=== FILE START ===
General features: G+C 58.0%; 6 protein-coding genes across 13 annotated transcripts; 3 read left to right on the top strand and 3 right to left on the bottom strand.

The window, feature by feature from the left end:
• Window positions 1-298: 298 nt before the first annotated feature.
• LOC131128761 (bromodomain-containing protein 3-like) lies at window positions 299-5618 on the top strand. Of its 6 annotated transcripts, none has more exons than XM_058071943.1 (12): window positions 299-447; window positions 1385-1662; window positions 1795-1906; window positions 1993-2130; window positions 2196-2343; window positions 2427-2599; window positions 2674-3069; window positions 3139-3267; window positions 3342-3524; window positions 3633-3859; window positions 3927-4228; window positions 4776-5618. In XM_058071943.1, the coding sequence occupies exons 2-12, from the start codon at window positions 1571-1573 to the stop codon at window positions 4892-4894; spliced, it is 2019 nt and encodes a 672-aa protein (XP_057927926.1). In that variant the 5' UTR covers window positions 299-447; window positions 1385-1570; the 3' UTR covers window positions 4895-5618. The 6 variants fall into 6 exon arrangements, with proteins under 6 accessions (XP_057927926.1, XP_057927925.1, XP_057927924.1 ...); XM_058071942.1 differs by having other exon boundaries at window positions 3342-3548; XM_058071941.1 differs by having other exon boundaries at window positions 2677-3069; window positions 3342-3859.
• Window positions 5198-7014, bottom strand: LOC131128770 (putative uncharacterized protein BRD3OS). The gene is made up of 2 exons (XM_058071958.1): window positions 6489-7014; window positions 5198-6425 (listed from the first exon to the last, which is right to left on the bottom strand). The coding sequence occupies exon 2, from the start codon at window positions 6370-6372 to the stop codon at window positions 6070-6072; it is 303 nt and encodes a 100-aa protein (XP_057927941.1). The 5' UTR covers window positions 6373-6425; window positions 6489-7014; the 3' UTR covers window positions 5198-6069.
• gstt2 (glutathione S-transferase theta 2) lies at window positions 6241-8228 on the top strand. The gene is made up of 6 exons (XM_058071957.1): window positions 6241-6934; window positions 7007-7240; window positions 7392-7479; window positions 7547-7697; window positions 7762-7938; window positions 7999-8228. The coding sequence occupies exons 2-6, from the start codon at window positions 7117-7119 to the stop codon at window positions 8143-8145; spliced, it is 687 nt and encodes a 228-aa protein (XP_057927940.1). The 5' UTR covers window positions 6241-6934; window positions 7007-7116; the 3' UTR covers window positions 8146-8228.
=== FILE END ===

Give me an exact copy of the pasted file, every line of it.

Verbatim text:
General features: G+C 58.0%; 6 protein-coding genes across 13 annotated transcripts; 3 read left to right on the top strand and 3 right to left on the bottom strand.

The window, feature by feature from the left end:
• Window positions 1-298: 298 nt before the first annotated feature.
• LOC131128761 (bromodomain-containing protein 3-like) lies at window positions 299-5618 on the top strand. Of its 6 annotated transcripts, none has more exons than XM_058071943.1 (12): window positions 299-447; window positions 1385-1662; window positions 1795-1906; window positions 1993-2130; window positions 2196-2343; window positions 2427-2599; window positions 2674-3069; window positions 3139-3267; window positions 3342-3524; window positions 3633-3859; window positions 3927-4228; window positions 4776-5618. In XM_058071943.1, the coding sequence occupies exons 2-12, from the start codon at window positions 1571-1573 to the stop codon at window positions 4892-4894; spliced, it is 2019 nt and encodes a 672-aa protein (XP_057927926.1). In that variant the 5' UTR covers window positions 299-447; window positions 1385-1570; the 3' UTR covers window positions 4895-5618. The 6 variants fall into 6 exon arrangements, with proteins under 6 accessions (XP_057927926.1, XP_057927925.1, XP_057927924.1 ...); XM_058071942.1 differs by having other exon boundaries at window positions 3342-3548; XM_058071941.1 differs by having other exon boundaries at window positions 2677-3069; window positions 3342-3859.
• Window positions 5198-7014, bottom strand: LOC131128770 (putative uncharacterized protein BRD3OS). The gene is made up of 2 exons (XM_058071958.1): window positions 6489-7014; window positions 5198-6425 (listed from the first exon to the last, which is right to left on the bottom strand). The coding sequence occupies exon 2, from the start codon at window positions 6370-6372 to the stop codon at window positions 6070-6072; it is 303 nt and encodes a 100-aa protein (XP_057927941.1). The 5' UTR covers window positions 6373-6425; window positions 6489-7014; the 3' UTR covers window positions 5198-6069.
• gstt2 (glutathione S-transferase theta 2) lies at window positions 6241-8228 on the top strand. The gene is made up of 6 exons (XM_058071957.1): window positions 6241-6934; window positions 7007-7240; window positions 7392-7479; window positions 7547-7697; window positions 7762-7938; window positions 7999-8228. The coding sequence occupies exons 2-6, from the start codon at window positions 7117-7119 to the stop codon at window positions 8143-8145; spliced, it is 687 nt and encodes a 228-aa protein (XP_057927940.1). The 5' UTR covers window positions 6241-6934; window positions 7007-7116; the 3' UTR covers window positions 8146-8228.